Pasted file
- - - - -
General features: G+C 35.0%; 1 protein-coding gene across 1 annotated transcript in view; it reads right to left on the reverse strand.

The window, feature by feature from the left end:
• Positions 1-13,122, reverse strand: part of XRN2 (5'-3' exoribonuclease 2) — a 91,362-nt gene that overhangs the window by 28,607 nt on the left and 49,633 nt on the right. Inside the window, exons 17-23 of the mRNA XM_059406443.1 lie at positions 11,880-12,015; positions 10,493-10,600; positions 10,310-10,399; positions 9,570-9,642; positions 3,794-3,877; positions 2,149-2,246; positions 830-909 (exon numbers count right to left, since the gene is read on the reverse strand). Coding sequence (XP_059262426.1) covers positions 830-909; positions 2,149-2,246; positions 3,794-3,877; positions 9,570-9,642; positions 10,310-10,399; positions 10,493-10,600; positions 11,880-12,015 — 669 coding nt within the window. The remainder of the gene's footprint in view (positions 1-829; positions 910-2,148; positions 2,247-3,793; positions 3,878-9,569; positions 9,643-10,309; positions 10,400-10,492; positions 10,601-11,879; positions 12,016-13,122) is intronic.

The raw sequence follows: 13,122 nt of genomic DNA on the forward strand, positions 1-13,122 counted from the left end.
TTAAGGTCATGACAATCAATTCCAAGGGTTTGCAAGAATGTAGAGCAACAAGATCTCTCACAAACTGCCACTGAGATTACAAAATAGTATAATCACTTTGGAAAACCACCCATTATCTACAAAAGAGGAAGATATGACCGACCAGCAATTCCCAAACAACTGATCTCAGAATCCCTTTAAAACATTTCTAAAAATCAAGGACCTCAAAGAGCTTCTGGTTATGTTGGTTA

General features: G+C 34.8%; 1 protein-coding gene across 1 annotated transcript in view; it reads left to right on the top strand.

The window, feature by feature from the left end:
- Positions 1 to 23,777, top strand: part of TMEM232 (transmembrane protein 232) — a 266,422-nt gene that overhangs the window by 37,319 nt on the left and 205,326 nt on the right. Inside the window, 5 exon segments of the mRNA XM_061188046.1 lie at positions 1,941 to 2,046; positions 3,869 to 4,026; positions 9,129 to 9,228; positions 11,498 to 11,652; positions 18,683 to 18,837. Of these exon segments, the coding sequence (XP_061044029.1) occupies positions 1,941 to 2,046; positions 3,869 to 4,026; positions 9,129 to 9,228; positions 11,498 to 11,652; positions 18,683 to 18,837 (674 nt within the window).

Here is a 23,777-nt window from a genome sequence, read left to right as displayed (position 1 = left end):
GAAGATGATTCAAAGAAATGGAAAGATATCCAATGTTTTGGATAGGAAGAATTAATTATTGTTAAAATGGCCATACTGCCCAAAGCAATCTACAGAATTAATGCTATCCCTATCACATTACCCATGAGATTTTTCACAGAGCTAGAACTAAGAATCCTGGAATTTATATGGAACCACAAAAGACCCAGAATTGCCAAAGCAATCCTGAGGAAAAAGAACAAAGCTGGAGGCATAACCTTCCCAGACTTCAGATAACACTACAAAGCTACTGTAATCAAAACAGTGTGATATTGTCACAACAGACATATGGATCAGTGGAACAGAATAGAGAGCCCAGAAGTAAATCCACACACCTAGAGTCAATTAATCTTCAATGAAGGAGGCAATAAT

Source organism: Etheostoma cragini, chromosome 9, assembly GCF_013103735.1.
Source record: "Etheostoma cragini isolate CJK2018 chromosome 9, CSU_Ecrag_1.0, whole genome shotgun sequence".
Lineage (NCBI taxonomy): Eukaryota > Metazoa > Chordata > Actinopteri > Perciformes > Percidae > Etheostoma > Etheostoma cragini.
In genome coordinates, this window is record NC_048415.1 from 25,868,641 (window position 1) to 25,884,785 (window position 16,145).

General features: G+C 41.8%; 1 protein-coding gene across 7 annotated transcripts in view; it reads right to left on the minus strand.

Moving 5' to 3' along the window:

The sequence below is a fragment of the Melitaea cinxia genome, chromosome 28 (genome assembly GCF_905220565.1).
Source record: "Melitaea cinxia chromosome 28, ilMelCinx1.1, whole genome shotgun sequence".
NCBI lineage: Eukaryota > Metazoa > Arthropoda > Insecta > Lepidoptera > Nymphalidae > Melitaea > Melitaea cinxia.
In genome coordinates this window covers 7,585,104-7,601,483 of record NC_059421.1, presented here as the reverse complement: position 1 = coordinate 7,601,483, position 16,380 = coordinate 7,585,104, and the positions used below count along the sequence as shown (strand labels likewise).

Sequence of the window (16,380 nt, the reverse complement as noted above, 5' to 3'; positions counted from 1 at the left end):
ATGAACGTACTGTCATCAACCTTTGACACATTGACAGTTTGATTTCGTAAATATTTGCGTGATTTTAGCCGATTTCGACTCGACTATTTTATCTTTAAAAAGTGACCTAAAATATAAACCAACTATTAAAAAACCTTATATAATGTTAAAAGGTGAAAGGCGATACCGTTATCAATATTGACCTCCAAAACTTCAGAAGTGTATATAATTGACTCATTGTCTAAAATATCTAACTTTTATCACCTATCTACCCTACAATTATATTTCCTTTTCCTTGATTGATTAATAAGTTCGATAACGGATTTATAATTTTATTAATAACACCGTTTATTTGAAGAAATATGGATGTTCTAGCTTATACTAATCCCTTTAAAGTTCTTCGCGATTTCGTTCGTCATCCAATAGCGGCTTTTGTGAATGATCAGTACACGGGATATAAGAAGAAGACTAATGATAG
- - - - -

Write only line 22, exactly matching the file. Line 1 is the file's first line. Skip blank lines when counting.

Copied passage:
ATGAACGTACTGTCATCAACCTTTGACACATTGACAGTTTGATTTCGTAAATATTTGCGTGATTTTAGCCGATTTCGACTCGACTATTTTATCTTTAAAAAGTGACCTAAAATATAAACCAACTATTAAAAAACCTTATATAATGTTAAAAGGTGAAAGGCGATACCGTTATCAATATTGACCTCCAAAACTTCAGAAGTGTATATAATTGACTCATTGTCTAAAATATCTAACTTTTATCACCTATCTACCCTACAATTATATTTCCTTTTCCTTGATTGATTAATAAGTTCGATAACGGATTTATAATTTTATTAATAACACCGTTTATTTGAAGAAATATGGATGTTCTAGCTTATACTAATCCCTTTAAAGTTCTTCGCGATTTCGTTCGTCATCCAATAGCGGCTTTTGTGAATGATCAGTACACGGGATATAAGAAGAAGACTAATGATAG